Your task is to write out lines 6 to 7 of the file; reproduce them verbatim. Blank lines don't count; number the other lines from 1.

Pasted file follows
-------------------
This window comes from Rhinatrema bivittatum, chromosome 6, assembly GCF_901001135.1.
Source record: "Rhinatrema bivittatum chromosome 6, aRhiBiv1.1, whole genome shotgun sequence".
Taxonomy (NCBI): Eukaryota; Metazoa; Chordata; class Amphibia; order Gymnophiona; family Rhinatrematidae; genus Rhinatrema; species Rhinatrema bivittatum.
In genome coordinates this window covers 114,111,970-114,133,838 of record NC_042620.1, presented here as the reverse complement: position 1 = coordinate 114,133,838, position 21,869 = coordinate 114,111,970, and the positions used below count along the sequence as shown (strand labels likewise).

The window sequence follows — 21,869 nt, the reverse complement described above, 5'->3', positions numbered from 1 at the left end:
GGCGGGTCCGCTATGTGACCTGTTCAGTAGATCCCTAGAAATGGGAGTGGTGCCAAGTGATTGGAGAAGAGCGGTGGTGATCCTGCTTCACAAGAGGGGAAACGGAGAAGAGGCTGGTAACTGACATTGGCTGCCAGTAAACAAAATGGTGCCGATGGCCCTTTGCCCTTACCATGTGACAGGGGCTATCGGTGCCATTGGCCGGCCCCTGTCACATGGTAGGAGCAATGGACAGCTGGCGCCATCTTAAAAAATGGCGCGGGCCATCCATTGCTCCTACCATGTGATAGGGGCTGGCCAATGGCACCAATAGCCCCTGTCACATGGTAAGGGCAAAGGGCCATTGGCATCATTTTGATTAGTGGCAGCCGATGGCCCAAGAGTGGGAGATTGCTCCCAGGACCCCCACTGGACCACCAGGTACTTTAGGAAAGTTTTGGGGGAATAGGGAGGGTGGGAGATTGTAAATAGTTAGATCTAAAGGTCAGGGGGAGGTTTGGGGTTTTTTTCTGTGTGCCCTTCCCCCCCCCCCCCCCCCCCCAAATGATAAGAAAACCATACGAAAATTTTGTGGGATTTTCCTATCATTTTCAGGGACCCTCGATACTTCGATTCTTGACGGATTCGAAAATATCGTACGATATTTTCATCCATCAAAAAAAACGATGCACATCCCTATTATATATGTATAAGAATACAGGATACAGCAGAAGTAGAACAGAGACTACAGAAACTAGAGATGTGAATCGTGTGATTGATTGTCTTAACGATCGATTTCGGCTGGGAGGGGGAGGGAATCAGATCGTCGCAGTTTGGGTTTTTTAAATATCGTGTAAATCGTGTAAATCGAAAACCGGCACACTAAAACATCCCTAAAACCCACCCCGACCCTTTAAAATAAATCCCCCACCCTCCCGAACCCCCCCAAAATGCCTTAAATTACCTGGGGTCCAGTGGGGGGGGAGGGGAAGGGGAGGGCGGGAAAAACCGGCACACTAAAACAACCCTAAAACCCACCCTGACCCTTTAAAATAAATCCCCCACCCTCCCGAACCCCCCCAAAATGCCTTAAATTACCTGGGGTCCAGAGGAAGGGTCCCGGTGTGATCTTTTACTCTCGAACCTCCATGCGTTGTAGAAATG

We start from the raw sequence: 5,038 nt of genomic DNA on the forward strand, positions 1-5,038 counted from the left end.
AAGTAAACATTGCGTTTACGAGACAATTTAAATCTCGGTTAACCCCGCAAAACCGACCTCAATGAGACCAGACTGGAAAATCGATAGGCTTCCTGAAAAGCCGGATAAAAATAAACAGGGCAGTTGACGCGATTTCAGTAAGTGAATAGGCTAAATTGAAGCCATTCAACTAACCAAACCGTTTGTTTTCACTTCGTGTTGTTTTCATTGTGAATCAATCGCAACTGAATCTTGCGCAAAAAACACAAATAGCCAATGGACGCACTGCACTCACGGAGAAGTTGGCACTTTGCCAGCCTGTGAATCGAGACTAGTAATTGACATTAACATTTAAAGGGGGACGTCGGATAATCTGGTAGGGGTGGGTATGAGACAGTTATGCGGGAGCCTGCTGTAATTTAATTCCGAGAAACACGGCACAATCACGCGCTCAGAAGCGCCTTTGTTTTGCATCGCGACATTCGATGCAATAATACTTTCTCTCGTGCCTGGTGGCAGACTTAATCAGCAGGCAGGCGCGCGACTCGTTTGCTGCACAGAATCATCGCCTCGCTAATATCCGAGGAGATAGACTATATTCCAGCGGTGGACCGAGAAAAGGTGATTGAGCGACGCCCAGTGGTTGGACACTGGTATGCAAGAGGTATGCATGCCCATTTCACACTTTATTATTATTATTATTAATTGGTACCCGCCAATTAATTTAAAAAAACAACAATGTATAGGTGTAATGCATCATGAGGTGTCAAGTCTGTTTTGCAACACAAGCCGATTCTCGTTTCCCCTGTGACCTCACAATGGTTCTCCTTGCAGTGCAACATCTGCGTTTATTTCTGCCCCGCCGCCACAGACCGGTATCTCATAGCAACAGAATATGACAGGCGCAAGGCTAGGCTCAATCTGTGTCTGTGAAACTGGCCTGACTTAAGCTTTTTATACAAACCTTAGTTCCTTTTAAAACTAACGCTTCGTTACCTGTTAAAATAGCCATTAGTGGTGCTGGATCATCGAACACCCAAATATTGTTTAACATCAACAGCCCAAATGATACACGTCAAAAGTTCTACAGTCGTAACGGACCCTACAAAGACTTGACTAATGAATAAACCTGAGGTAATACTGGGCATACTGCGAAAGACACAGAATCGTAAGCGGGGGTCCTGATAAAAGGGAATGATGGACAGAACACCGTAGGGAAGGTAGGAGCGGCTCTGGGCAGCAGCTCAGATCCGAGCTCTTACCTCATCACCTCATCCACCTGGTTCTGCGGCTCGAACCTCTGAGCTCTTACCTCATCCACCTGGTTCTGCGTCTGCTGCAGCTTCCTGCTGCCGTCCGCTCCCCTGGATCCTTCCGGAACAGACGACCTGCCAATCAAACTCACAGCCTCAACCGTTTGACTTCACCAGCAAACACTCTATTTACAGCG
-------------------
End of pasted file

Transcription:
GGCGGGTCCGCTATGTGACCTGTTCAGTAGATCCCTAGAAATGGGAGTGGTGCCAAGTGATTGGAGAAGAGCGGTGGTGATCCTGCTTCACAAGAGGGGAAACGGAGAAGAGGCTGGTAACTGACATTGGCTGCCAGTAAACAAAATGGTGCCGATGGCCCTTTGCCCTTACCATGTGACAGGGGCTATCGGTGCCATTGGCCGGCCCCTGTCACATGGTAGGAGCAATGGACAGCTGGCGCCATCTTAAAAAATGGCGCGGGCCATCCATTGCTCCTACCATGTGATAGGGGCTGGCCAATGGCACCAATAGCCCCTGTCACATGGTAAGGGCAAAGGGCCATTGGCATCATTTTGATTAGTGGCAGCCGATGGCCCAAGAGTGGGAGATTGCTCCCAGGACCCCCACTGGACCACCAGGTACTTTAGGAAAGTTTTGGGGGAATAGGGAGGGTGGGAGATTGTAAATAGTTAGATCTAAAGGTCAGGGGGAGGTTTGGGGTTTTTTTCTGTGTGCCCTTCCCCCCCCCCCCCCCCCCCCAAATGATAAGAAAACCATACGAAAATTTTGTGGGATTTTCCTATCATTTTCAGGGACCCTCGATACTTCGATTCTTGACGGATTCGAAAATATCGTACGATATTTTCATCCATCAAAAAAAACGATGCACATCCCTATTATATATGTATAAGAATACAGGATACAGCAGAAGTAGAACAGAGACTACAGAAACTAGAGATGTGAATCGTGTGATTGATTGTCTTAACGATCGATTTCGGCTGGGAGGGGGAGGGAATCAGATCGTCGCAGTTTGGGTTTTTTAAATATCGTGTAAATCGTGTAAATCGAAAACCGGCACACTAAAACATCCCTAAAACCCACCCCGACCCTTTAAAATAAATCCCCCACCCTCCCGAACCCCCCCAAAATGCCTTAAATTACCTGGGGTCCAGTGGGGGGGGAGGGGAAGGGGAGGGCGGGAAAAACCGGCACACTAAAACAACCCTAAAACCCACCCTGACCCTTTAAAATAAATCCCCCACCCTCCCGAACCCCCCCAAAATGCCTTAAATTACCTGGGGTCCAGAGGAAGGGTCCCGGTGTGATCTTTTACTCTCGAACCTCCATGCGTTGTAGAAATG

We start from the raw sequence: 5,038 nt of genomic DNA on the forward strand, positions 1-5,038 counted from the left end.